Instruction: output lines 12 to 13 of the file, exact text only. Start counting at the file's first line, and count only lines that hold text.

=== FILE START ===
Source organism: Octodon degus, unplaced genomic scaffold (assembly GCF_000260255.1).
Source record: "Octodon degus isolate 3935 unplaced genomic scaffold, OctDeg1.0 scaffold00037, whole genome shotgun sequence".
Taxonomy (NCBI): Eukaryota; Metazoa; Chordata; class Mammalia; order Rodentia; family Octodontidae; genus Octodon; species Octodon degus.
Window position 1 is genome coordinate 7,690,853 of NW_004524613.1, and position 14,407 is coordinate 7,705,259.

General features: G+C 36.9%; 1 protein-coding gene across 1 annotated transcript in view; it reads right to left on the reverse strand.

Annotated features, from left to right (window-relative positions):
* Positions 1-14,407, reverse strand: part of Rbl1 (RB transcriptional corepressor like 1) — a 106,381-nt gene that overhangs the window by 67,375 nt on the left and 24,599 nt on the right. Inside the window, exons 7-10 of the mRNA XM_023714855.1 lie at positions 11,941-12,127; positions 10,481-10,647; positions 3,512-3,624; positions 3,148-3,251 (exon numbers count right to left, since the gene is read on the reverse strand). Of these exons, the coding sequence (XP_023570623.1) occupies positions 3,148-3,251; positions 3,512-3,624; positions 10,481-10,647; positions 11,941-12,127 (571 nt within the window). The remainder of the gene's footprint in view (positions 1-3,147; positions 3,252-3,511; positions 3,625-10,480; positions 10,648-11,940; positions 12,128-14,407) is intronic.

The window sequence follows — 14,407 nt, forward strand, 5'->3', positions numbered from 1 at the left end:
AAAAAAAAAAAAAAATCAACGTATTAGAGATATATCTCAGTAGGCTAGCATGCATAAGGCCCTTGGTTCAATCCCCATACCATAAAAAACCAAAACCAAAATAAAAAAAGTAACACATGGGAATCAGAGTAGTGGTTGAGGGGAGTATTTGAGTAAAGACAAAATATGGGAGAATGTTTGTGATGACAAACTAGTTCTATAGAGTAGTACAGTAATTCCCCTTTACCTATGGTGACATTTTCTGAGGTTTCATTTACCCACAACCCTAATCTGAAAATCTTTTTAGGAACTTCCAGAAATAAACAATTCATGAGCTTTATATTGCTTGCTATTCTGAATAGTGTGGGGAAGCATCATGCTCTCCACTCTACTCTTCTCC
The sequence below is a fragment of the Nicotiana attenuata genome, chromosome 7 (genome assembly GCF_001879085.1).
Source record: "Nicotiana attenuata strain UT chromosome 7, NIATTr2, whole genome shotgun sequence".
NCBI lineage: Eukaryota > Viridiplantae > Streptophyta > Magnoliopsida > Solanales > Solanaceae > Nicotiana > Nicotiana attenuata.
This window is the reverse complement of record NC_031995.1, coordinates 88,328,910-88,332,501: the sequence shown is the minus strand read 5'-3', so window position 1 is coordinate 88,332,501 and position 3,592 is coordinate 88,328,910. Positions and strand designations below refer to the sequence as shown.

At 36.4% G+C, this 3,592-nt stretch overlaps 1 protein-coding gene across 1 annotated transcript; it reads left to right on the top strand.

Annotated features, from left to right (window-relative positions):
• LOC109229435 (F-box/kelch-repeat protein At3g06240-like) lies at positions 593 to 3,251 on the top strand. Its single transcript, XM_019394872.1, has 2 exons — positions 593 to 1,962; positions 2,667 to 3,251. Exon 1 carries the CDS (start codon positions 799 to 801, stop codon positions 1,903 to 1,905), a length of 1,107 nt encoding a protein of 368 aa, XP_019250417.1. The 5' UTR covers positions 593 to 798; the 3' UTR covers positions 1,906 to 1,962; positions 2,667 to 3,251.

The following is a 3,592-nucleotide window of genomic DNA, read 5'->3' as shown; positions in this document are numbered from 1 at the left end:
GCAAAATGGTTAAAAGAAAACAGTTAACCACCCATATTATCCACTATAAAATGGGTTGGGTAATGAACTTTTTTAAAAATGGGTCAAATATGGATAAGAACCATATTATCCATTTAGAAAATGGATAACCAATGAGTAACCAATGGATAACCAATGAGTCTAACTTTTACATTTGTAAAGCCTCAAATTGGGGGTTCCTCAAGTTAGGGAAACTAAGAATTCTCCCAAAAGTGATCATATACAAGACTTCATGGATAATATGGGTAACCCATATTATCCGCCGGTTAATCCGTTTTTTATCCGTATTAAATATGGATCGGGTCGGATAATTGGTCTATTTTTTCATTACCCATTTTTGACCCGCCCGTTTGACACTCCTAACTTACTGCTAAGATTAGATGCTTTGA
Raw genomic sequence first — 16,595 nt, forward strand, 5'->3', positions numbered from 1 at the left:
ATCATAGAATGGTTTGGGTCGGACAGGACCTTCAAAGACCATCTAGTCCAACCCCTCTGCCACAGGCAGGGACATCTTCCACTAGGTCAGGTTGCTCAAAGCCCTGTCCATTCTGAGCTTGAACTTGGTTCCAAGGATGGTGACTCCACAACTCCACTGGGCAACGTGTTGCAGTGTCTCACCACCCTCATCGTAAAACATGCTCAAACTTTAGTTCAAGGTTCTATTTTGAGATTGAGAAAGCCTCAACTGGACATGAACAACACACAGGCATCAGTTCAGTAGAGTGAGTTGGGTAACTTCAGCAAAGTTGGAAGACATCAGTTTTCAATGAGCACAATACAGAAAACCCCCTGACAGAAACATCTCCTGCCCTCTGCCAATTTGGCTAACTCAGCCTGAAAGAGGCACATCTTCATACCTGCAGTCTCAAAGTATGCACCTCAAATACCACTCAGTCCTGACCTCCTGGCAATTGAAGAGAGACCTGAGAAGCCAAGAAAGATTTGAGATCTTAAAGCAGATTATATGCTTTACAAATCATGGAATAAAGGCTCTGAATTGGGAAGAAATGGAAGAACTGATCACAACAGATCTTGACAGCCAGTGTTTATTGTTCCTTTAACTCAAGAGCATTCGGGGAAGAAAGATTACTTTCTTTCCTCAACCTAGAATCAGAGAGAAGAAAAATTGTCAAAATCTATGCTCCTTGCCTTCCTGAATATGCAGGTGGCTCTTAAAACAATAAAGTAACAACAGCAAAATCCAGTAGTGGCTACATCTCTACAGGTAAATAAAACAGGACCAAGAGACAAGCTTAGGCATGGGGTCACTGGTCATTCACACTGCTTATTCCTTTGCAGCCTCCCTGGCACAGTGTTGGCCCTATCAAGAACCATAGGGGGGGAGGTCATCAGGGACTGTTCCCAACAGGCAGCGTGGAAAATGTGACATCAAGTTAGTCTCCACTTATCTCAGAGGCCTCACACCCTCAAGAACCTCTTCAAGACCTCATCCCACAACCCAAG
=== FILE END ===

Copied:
NCBI lineage: Eukaryota > Viridiplantae > Streptophyta > Magnoliopsida > Solanales > Solanaceae > Nicotiana > Nicotiana attenuata.
This window is the reverse complement of record NC_031995.1, coordinates 88,328,910-88,332,501: the sequence shown is the minus strand read 5'-3', so window position 1 is coordinate 88,332,501 and position 3,592 is coordinate 88,328,910. Positions and strand designations below refer to the sequence as shown.